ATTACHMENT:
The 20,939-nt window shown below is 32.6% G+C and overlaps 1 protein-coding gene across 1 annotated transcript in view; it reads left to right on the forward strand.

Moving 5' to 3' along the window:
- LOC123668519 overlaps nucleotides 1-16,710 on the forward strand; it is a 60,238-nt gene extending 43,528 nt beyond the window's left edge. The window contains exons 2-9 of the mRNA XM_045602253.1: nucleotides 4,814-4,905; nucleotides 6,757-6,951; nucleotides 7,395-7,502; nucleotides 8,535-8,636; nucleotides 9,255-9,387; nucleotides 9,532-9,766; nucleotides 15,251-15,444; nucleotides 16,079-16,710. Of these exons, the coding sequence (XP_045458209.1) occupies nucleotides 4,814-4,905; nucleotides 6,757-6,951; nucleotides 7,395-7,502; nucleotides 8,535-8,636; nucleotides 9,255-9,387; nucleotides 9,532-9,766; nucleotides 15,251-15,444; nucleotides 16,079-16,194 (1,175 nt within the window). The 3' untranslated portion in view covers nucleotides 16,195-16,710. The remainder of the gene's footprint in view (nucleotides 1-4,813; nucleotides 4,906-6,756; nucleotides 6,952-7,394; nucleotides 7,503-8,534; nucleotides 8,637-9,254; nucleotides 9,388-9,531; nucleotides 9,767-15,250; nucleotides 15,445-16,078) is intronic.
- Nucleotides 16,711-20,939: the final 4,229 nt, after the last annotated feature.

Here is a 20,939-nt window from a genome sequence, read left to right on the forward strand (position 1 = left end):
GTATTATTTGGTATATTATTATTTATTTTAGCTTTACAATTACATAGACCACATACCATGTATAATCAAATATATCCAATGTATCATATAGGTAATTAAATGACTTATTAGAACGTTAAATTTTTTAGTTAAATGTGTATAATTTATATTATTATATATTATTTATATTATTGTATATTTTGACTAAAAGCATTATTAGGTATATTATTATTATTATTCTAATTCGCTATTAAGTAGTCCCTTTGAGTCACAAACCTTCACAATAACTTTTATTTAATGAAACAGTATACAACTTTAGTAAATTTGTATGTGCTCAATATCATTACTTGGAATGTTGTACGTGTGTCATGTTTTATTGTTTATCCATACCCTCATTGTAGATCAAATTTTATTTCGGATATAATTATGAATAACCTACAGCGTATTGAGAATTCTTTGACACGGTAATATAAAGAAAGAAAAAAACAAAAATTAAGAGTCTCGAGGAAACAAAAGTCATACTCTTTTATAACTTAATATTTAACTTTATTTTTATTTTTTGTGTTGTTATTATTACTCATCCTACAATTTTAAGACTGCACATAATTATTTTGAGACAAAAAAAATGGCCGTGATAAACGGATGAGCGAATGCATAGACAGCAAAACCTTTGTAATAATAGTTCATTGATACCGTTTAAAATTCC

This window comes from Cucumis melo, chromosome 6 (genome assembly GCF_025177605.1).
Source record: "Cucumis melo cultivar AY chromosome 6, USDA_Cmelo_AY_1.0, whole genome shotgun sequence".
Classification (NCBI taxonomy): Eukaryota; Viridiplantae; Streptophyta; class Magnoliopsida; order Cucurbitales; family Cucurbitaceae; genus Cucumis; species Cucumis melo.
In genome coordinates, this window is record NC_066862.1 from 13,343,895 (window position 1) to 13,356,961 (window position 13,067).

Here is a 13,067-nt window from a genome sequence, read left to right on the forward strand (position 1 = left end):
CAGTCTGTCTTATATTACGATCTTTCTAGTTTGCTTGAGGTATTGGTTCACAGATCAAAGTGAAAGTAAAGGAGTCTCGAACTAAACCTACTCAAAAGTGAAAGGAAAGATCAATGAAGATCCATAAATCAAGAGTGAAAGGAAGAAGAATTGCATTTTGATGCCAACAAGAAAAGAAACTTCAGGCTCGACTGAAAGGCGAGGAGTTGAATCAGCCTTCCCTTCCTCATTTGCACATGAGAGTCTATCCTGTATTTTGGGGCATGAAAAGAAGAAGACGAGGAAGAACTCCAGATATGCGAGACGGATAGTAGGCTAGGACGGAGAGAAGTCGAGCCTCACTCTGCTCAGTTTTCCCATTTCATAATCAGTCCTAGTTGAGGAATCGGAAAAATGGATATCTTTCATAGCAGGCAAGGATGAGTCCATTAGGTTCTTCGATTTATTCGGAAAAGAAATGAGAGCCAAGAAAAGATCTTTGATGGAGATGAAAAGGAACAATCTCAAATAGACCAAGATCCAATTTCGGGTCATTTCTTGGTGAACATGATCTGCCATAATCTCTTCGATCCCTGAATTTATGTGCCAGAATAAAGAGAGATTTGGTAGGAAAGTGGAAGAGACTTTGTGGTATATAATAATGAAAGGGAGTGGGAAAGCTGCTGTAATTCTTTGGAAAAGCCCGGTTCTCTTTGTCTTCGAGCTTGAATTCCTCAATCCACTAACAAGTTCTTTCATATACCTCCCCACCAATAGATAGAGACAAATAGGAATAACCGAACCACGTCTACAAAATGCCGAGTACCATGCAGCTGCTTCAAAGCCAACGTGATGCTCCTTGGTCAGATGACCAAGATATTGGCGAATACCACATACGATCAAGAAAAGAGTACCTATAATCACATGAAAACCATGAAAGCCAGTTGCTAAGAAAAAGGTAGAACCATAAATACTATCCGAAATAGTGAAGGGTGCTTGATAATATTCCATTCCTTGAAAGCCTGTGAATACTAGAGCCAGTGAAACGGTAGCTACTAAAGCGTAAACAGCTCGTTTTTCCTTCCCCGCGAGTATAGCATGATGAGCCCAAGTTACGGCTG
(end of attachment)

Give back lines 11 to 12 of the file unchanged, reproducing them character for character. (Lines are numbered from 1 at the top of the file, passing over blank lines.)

Here is a 13,067-nt window from a genome sequence, read left to right on the forward strand (position 1 = left end):
CAGTCTGTCTTATATTACGATCTTTCTAGTTTGCTTGAGGTATTGGTTCACAGATCAAAGTGAAAGTAAAGGAGTCTCGAACTAAACCTACTCAAAAGTGAAAGGAAAGATCAATGAAGATCCATAAATCAAGAGTGAAAGGAAGAAGAATTGCATTTTGATGCCAACAAGAAAAGAAACTTCAGGCTCGACTGAAAGGCGAGGAGTTGAATCAGCCTTCCCTTCCTCATTTGCACATGAGAGTCTATCCTGTATTTTGGGGCATGAAAAGAAGAAGACGAGGAAGAACTCCAGATATGCGAGACGGATAGTAGGCTAGGACGGAGAGAAGTCGAGCCTCACTCTGCTCAGTTTTCCCATTTCATAATCAGTCCTAGTTGAGGAATCGGAAAAATGGATATCTTTCATAGCAGGCAAGGATGAGTCCATTAGGTTCTTCGATTTATTCGGAAAAGAAATGAGAGCCAAGAAAAGATCTTTGATGGAGATGAAAAGGAACAATCTCAAATAGACCAAGATCCAATTTCGGGTCATTTCTTGGTGAACATGATCTGCCATAATCTCTTCGATCCCTGAATTTATGTGCCAGAATAAAGAGAGATTTGGTAGGAAAGTGGAAGAGACTTTGTGGTATATAATAATGAAAGGGAGTGGGAAAGCTGCTGTAATTCTTTGGAAAAGCCCGGTTCTCTTTGTCTTCGAGCTTGAATTCCTCAATCCACTAACAAGTTCTTTCATATACCTCCCCACCAATAGATAGAGACAAATAGGAATAACCGAACCACGTCTACAAAATGCCGAGTACCATGCAGCTGCTTCAAAGCCAACGTGATGCTCCTTGGTCAGATGACCAAGATATTGGCGAATACCACATACGATCAAGAAAAGAGTACCTATAATCACATGAAAACCATGAAAGCCAGTTGCTAAGAAAAAGGTAGAACCATAAATACTATCCGAAATAGTGAAGGGTGCTTGATAATATTCCATTCCTTGAAAGCCTGTGAATACTAGAGCCAGTGAAACGGTAGCTACTAAAGCGTAAACAGCTCGTTTTTCCTTCCCCGCGAGTATAGCATGATGAGCCCAAGTTACGGCTG